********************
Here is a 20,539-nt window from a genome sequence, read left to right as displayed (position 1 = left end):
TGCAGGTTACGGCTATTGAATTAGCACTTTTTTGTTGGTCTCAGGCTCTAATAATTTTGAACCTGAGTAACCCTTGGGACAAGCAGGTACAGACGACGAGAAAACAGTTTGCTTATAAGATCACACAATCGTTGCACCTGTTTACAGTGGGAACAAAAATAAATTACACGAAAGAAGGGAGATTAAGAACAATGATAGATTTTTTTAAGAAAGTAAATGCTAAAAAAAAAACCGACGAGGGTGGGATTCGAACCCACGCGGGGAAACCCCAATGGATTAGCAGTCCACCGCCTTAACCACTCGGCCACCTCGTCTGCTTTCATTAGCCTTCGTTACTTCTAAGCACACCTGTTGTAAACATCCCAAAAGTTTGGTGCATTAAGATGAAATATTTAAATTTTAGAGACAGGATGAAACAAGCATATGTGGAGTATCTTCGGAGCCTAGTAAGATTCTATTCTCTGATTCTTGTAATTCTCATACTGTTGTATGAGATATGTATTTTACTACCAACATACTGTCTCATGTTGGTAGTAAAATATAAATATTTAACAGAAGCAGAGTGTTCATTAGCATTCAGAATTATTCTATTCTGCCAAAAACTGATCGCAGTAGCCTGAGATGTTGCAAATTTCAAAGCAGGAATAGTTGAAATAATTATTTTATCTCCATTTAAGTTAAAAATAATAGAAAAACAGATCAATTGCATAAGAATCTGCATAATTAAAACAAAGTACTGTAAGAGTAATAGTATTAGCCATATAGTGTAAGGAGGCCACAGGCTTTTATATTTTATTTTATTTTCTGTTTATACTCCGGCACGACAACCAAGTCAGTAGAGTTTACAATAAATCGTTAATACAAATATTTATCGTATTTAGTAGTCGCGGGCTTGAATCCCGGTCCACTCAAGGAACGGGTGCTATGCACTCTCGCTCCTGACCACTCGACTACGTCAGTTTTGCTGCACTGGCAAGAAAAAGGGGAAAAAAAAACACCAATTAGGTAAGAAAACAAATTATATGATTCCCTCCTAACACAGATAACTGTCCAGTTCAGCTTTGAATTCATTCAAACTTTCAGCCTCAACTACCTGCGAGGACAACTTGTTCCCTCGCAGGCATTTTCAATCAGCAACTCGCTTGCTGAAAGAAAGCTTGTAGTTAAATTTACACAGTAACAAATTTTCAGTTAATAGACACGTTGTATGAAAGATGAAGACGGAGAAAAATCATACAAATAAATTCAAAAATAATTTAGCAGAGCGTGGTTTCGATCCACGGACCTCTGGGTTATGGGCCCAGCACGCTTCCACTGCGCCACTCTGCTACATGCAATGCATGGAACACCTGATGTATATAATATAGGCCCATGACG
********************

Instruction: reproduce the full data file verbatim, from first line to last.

Here is a 20,539-nt window from a genome sequence, read left to right as displayed (position 1 = left end):
TGCAGGTTACGGCTATTGAATTAGCACTTTTTTGTTGGTCTCAGGCTCTAATAATTTTGAACCTGAGTAACCCTTGGGACAAGCAGGTACAGACGACGAGAAAACAGTTTGCTTATAAGATCACACAATCGTTGCACCTGTTTACAGTGGGAACAAAAATAAATTACACGAAAGAAGGGAGATTAAGAACAATGATAGATTTTTTTAAGAAAGTAAATGCTAAAAAAAAAACCGACGAGGGTGGGATTCGAACCCACGCGGGGAAACCCCAATGGATTAGCAGTCCACCGCCTTAACCACTCGGCCACCTCGTCTGCTTTCATTAGCCTTCGTTACTTCTAAGCACACCTGTTGTAAACATCCCAAAAGTTTGGTGCATTAAGATGAAATATTTAAATTTTAGAGACAGGATGAAACAAGCATATGTGGAGTATCTTCGGAGCCTAGTAAGATTCTATTCTCTGATTCTTGTAATTCTCATACTGTTGTATGAGATATGTATTTTACTACCAACATACTGTCTCATGTTGGTAGTAAAATATAAATATTTAACAGAAGCAGAGTGTTCATTAGCATTCAGAATTATTCTATTCTGCCAAAAACTGATCGCAGTAGCCTGAGATGTTGCAAATTTCAAAGCAGGAATAGTTGAAATAATTATTTTATCTCCATTTAAGTTAAAAATAATAGAAAAACAGATCAATTGCATAAGAATCTGCATAATTAAAACAAAGTACTGTAAGAGTAATAGTATTAGCCATATAGTGTAAGGAGGCCACAGGCTTTTATATTTTATTTTATTTTCTGTTTATACTCCGGCACGACAACCAAGTCAGTAGAGTTTACAATAAATCGTTAATACAAATATTTATCGTATTTAGTAGTCGCGGGCTTGAATCCCGGTCCACTCAAGGAACGGGTGCTATGCACTCTCGCTCCTGACCACTCGACTACGTCAGTTTTGCTGCACTGGCAAGAAAAAGGGGAAAAAAAAACACCAATTAGGTAAGAAAACAAATTATATGATTCCCTCCTAACACAGATAACTGTCCAGTTCAGCTTTGAATTCATTCAAACTTTCAGCCTCAACTACCTGCGAGGACAACTTGTTCCCTCGCAGGCATTTTCAATCAGCAACTCGCTTGCTGAAAGAAAGCTTGTAGTTAAATTTACACAGTAACAAATTTTCAGTTAATAGACACGTTGTATGAAAGATGAAGACGGAGAAAAATCATACAAATAAATTCAAAAATAATTTAGCAGAGCGTGGTTTCGATCCACGGACCTCTGGGTTATGGGCCCAGCACGCTTCCACTGCGCCACTCTGCTACATGCAATGCATGGAACACCTGATGTATATAATATAGGCCCATGACG